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Original Research: COMMUNITY-ACQUIRED PNEUMONIA |

Mannose-Binding Lectin Genotypes in Susceptibility to Community-Acquired Pneumonia

Henrik Endeman, MD; Bjorn L. Herpers, MD; Ben A. W. de Jong, BAS; G. Paul Voorn, MD, PhD; Jan C. Grutters, MD, PhD; Heleen van Velzen-Blad, MSc; Douwe H. Biesma, MD, PhD
Author and Funding Information

*From the Department of Intensive Care Medicine (Dr. Endeman), Onze Lieve Vrouwe Gasthuis, Amsterdam; Department of Internal Medicine (Dr. Biesma), University Medical Center Utrecht, Utrecht; and Departments of Pulmonary Medicine (Dr. Grutters) and Medical Microbiology and Immunology (Drs. Herpers and Voorn, Mr. de Jong, and Ms. van Velzen-Blad), St. Antonius Ziekenhuis Nieuwegein, Nieuwegein, the Netherlands.

Correspondence to: Henrik Endeman, MD, Department of Intensive Care, Diakonessenhuis, PO Box 80250, 3508TG, Utrect, the Netherlands; e-mail: henrik.endeman@planet.nl

Drs. Endeman and Herpers contributed equally to this article.


The authors have no financial or other potential conflicts of interest to disclose.

Reproduction of this article is prohibited without written permission from the American College of Chest Physicians (www.chestjournal.org/misc/reprints.shtml).

For editorial comment see page 1112


Chest. 2008;134(6):1135-1140. doi:10.1378/chest.08-0642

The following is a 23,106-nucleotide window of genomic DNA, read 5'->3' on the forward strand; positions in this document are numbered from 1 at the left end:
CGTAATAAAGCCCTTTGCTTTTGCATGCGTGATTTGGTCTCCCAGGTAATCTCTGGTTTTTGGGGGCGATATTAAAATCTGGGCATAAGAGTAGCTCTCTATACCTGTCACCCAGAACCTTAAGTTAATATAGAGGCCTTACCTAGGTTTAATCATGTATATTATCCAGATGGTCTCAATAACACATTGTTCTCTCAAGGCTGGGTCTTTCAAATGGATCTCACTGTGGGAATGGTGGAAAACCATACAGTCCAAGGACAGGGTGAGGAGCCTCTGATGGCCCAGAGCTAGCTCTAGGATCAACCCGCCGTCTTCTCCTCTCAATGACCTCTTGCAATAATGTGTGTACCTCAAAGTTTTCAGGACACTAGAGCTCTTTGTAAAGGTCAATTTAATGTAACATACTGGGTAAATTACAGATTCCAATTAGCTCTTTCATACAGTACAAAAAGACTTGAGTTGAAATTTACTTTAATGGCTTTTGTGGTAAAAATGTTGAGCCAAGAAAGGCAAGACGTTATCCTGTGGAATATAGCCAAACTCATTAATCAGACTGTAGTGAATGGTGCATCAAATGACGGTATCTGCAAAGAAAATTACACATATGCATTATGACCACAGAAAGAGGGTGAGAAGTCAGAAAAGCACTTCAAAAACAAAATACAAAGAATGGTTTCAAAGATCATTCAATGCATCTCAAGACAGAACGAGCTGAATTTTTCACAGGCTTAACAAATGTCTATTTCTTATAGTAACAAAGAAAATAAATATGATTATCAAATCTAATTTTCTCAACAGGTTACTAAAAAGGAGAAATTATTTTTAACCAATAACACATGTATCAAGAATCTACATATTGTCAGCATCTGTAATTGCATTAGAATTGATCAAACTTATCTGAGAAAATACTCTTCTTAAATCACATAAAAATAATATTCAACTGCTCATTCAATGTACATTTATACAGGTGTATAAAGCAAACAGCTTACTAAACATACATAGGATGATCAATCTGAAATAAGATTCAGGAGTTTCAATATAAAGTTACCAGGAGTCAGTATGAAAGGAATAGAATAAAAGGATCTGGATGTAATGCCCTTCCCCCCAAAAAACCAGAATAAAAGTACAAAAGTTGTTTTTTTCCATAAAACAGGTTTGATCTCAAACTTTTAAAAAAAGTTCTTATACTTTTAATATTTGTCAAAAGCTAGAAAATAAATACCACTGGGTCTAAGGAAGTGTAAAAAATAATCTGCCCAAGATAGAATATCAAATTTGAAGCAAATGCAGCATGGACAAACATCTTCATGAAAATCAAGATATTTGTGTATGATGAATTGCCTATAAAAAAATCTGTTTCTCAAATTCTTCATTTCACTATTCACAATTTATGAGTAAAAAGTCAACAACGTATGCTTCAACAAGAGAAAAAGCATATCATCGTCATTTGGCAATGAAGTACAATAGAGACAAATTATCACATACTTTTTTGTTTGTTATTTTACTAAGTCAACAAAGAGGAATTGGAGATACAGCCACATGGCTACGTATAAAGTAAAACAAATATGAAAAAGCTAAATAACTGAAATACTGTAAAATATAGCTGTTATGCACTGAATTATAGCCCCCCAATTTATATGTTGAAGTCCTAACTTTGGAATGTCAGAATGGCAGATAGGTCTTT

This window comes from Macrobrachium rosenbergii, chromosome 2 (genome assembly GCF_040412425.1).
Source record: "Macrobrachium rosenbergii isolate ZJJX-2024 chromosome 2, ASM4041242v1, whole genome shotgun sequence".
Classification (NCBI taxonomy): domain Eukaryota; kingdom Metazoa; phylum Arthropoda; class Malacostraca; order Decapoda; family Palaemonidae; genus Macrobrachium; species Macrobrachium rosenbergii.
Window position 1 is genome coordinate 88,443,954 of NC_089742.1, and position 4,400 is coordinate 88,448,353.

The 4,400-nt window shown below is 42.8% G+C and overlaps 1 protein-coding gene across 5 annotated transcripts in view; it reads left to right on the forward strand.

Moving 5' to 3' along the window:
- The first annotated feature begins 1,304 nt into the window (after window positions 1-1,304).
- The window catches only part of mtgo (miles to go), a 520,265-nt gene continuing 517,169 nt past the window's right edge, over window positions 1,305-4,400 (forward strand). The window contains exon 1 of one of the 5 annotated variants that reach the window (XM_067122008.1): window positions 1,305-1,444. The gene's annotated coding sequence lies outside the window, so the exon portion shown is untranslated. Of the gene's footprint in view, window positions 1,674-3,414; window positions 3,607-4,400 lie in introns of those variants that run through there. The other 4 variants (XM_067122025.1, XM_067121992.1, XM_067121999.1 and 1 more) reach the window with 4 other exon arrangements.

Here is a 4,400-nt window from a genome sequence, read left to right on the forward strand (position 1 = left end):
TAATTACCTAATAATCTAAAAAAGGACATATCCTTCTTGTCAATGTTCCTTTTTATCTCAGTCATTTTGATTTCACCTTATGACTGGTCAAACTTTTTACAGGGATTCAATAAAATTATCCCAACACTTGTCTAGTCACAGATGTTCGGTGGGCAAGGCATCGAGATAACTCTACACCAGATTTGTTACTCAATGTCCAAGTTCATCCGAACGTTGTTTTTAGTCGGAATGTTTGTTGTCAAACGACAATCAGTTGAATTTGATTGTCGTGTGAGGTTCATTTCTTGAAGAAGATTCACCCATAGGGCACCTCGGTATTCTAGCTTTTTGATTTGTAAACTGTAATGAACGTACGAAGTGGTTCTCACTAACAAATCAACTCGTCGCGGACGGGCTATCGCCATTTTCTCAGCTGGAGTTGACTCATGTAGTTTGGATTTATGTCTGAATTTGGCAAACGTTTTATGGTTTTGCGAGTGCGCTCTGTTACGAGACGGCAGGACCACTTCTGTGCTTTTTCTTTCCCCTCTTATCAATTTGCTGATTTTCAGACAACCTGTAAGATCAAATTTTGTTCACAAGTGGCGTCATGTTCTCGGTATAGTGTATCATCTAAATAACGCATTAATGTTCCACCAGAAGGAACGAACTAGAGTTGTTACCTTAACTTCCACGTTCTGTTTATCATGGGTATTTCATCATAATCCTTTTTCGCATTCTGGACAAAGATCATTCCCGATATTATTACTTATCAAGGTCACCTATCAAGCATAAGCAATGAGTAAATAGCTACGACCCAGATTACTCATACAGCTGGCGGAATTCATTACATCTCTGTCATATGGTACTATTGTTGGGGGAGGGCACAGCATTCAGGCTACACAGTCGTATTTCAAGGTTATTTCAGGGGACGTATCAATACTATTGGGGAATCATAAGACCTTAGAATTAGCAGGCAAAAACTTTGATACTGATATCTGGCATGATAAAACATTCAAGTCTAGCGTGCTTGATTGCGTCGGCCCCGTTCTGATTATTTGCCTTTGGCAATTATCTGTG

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Background:  Community-acquired pneumonia (CAP) is most frequently caused by Streptococcus pneumoniae, Haemophilus influenzae, atypical pathogens, and respiratory viruses. Susceptibility to CAP can be increased by single-nucleotide polymorphisms (SNPs) within the mannose-binding lectin (MBL) gene. We questioned whether MBL polymorphisms are associated with the susceptibility to and outcome of CAP and its most common pathogens.

Methods:  All adult patients presenting with CAP in a 23-month period were included in this study. Frequencies of SNPs were determined for the promoter X/Y and the three coding SNPs in exon 1 (A/0). Six genotypes were constructed representing patients with sufficient and deficient serum levels of MBL. The results of the patients with CAP were compared with control subjects.

Results:  In 199 patients and 223 control subjects, MBL genotypes were determined. There were no differences in MBL genotype frequencies between patients with CAP in general, pneumonia caused by S pneumoniae or H influenzae, and control subjects. The frequency of sufficient MBL genotypes was nonsignificantly higher in patients with pneumonia with Legionella sp and Mycoplasma pneumoniae. In Legionella spp, the sufficient YA/YA genotype was significantly more frequent than in control subjects (odds ratio [OR], 5.43; confidence interval [CI], 1.32 to 22.41; p = 0.02). The frequency of the MBL-deficient genotype was significantly higher in patients with viral (co)infections (OR, 2.36; CI, 1.06 to 5.26; p = 0.03) and nonsignificantly higher in patients with pneumococcal pneumonia and viral (co)infections. MBL genotypes had no effect on outcome.

Conclusions:  MBL genotypes play a limited role in pneumococcal pneumonia. Sufficient MBL genotypes were more frequently found in a small group of patients with atypical pneumonia, and MBL-deficient genotypes were more frequently found in patients with viral (co)infections.


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